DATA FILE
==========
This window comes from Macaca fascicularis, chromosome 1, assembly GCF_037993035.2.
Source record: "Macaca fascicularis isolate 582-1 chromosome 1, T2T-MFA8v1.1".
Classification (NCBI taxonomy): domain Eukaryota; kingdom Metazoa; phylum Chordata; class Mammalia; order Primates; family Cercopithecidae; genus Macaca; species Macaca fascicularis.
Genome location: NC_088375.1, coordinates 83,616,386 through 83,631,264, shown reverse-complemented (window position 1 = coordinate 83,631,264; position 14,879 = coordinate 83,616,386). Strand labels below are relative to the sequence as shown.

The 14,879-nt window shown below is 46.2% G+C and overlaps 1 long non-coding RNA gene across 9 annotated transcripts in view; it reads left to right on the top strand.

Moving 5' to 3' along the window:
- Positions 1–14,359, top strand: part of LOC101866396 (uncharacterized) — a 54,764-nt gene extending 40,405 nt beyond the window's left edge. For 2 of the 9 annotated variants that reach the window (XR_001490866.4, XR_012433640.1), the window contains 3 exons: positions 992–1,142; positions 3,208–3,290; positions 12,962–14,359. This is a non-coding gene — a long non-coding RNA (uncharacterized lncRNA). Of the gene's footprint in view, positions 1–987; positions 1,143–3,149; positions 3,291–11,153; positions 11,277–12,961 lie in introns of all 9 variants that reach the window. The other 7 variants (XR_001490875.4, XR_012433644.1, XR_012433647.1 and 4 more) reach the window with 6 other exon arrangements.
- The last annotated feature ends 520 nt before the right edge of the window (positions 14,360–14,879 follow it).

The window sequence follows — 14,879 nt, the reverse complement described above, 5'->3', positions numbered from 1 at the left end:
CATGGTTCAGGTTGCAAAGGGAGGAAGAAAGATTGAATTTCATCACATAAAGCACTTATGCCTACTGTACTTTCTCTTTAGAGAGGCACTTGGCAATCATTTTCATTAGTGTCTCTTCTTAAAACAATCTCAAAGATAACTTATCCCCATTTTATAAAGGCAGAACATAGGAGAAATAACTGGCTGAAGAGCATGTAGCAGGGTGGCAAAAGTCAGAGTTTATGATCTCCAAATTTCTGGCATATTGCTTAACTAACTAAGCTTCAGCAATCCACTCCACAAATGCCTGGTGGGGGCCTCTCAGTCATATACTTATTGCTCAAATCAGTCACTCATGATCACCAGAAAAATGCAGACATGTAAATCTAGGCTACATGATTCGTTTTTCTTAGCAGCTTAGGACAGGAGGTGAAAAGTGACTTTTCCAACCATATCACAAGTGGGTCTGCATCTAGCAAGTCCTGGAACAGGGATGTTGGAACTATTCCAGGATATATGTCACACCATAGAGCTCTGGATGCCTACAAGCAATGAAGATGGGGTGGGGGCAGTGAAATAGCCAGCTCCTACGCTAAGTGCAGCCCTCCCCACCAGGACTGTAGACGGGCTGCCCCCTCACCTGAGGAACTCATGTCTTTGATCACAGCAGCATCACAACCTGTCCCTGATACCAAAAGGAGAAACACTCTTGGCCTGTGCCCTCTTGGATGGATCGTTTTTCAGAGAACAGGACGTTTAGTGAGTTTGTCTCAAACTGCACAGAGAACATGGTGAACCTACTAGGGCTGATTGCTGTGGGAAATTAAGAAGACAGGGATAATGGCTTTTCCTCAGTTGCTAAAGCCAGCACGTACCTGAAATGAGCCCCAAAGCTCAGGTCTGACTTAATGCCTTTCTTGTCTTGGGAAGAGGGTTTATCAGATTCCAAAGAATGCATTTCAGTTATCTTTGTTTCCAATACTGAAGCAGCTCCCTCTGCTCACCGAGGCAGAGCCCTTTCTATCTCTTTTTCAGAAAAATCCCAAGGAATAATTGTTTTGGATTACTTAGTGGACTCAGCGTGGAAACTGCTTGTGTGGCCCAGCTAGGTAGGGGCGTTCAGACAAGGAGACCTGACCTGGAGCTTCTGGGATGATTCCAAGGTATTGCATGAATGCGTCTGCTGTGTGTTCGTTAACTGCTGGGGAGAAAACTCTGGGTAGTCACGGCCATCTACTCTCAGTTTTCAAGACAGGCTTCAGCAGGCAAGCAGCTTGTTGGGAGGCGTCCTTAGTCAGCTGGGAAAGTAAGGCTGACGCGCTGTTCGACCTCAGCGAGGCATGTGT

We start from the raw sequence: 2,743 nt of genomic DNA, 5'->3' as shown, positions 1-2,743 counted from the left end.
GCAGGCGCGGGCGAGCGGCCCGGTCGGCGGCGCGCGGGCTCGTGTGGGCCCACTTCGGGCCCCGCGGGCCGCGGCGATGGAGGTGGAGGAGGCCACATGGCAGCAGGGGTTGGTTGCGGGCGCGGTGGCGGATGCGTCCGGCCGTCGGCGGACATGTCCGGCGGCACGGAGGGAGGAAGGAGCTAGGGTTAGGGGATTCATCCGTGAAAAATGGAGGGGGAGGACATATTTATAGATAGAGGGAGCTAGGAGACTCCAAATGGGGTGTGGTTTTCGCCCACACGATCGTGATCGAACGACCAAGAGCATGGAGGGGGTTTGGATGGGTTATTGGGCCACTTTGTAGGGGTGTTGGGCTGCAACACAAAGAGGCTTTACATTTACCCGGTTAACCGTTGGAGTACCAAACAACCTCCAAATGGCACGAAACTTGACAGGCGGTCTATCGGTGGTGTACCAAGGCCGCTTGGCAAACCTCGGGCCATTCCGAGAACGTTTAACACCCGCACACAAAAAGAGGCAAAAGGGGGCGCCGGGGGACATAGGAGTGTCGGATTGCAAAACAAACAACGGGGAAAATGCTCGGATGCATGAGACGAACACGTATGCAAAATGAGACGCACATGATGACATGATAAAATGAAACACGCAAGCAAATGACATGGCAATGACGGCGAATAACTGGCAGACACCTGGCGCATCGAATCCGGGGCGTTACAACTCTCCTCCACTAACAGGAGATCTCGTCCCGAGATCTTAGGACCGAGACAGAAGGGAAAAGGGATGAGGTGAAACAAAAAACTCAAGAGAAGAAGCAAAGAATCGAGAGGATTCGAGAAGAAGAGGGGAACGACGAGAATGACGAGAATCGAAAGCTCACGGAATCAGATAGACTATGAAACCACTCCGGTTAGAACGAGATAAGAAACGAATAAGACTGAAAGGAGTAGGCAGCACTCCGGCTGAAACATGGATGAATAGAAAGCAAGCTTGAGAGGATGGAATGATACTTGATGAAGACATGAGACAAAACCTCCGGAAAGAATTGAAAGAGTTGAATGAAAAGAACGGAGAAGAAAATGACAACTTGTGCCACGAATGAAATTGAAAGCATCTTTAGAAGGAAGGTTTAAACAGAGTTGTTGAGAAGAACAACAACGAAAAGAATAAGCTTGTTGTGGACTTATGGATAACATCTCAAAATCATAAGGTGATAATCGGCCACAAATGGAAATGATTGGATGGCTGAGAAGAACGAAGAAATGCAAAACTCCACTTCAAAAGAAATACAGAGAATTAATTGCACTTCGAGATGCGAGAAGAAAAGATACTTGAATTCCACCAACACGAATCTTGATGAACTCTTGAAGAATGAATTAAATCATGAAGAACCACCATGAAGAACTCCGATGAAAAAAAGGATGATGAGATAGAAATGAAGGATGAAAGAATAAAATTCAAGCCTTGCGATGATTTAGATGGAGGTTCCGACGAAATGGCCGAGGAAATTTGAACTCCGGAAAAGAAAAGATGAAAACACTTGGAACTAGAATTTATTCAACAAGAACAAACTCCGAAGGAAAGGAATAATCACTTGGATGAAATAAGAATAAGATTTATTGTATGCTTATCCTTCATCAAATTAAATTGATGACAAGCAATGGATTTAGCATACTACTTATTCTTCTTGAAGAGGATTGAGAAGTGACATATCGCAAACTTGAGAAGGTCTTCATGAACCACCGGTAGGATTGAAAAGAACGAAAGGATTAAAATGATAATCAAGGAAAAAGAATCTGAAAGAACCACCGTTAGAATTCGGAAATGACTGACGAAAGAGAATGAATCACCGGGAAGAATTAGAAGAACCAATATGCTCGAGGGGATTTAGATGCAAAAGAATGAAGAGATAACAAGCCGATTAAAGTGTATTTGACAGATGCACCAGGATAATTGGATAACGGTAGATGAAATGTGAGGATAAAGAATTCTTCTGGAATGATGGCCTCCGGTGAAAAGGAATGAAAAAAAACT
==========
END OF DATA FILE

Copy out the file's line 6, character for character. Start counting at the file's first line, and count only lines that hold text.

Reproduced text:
Moving 5' to 3' along the window: